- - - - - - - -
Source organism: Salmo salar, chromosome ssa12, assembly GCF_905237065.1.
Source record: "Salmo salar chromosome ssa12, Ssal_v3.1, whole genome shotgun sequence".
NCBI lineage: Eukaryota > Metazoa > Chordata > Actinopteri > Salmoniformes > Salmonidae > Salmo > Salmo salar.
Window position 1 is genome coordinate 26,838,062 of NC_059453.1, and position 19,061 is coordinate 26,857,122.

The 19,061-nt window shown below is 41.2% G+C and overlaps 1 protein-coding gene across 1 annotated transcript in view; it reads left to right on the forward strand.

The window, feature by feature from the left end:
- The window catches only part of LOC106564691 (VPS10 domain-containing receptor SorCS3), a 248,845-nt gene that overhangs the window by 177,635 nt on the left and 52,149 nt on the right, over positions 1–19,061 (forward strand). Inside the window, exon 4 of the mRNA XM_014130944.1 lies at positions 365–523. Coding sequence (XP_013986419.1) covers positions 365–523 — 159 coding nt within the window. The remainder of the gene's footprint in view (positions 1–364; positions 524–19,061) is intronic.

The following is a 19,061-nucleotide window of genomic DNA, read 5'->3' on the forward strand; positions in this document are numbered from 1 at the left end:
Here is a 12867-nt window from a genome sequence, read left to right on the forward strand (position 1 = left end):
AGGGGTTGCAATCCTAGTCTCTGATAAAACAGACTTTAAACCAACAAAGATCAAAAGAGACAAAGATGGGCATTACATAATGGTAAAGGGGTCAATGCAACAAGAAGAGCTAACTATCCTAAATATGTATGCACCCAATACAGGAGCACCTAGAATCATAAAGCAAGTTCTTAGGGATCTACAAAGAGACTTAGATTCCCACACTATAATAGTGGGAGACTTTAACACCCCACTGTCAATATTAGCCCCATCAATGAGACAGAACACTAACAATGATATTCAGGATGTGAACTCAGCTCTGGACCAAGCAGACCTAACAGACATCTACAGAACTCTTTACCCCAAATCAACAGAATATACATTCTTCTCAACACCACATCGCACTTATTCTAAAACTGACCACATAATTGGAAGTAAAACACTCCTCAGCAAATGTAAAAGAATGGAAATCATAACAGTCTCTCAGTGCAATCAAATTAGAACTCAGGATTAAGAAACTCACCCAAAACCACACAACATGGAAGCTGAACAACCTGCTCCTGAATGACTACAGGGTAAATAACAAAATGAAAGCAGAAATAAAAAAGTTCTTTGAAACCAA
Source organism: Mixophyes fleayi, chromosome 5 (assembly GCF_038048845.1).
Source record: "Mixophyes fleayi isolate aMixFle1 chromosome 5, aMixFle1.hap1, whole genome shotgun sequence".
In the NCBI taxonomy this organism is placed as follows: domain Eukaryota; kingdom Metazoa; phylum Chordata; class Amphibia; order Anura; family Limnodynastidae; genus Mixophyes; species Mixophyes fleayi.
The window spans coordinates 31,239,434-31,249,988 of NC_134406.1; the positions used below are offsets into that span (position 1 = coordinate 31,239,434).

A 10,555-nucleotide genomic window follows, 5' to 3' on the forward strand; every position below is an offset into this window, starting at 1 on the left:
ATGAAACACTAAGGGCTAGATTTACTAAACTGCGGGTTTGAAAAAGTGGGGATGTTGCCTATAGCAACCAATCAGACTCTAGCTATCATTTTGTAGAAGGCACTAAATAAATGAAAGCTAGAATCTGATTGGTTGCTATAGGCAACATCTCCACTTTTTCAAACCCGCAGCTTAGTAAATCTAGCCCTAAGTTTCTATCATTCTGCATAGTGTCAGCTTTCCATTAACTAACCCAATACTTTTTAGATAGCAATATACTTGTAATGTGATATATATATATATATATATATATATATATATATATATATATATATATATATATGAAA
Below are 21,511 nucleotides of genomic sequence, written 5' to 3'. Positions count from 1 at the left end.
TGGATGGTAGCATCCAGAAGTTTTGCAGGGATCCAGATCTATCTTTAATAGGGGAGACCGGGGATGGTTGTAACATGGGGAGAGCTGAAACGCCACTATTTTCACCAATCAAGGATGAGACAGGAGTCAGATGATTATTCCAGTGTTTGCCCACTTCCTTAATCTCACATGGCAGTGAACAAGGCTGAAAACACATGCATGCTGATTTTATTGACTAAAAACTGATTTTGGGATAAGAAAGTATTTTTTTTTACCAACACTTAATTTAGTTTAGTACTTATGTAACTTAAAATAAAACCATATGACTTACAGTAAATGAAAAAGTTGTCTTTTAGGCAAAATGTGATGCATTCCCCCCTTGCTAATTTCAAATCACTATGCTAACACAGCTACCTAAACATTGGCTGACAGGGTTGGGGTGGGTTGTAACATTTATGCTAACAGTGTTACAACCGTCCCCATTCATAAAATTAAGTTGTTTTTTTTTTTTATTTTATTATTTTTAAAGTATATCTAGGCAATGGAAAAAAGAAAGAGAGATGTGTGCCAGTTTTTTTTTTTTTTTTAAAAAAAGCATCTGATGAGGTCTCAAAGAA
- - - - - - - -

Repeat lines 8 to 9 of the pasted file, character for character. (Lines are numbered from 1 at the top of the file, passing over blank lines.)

The following is a 19,061-nucleotide window of genomic DNA, read 5'->3' on the forward strand; positions in this document are numbered from 1 at the left end:
Here is a 12867-nt window from a genome sequence, read left to right on the forward strand (position 1 = left end):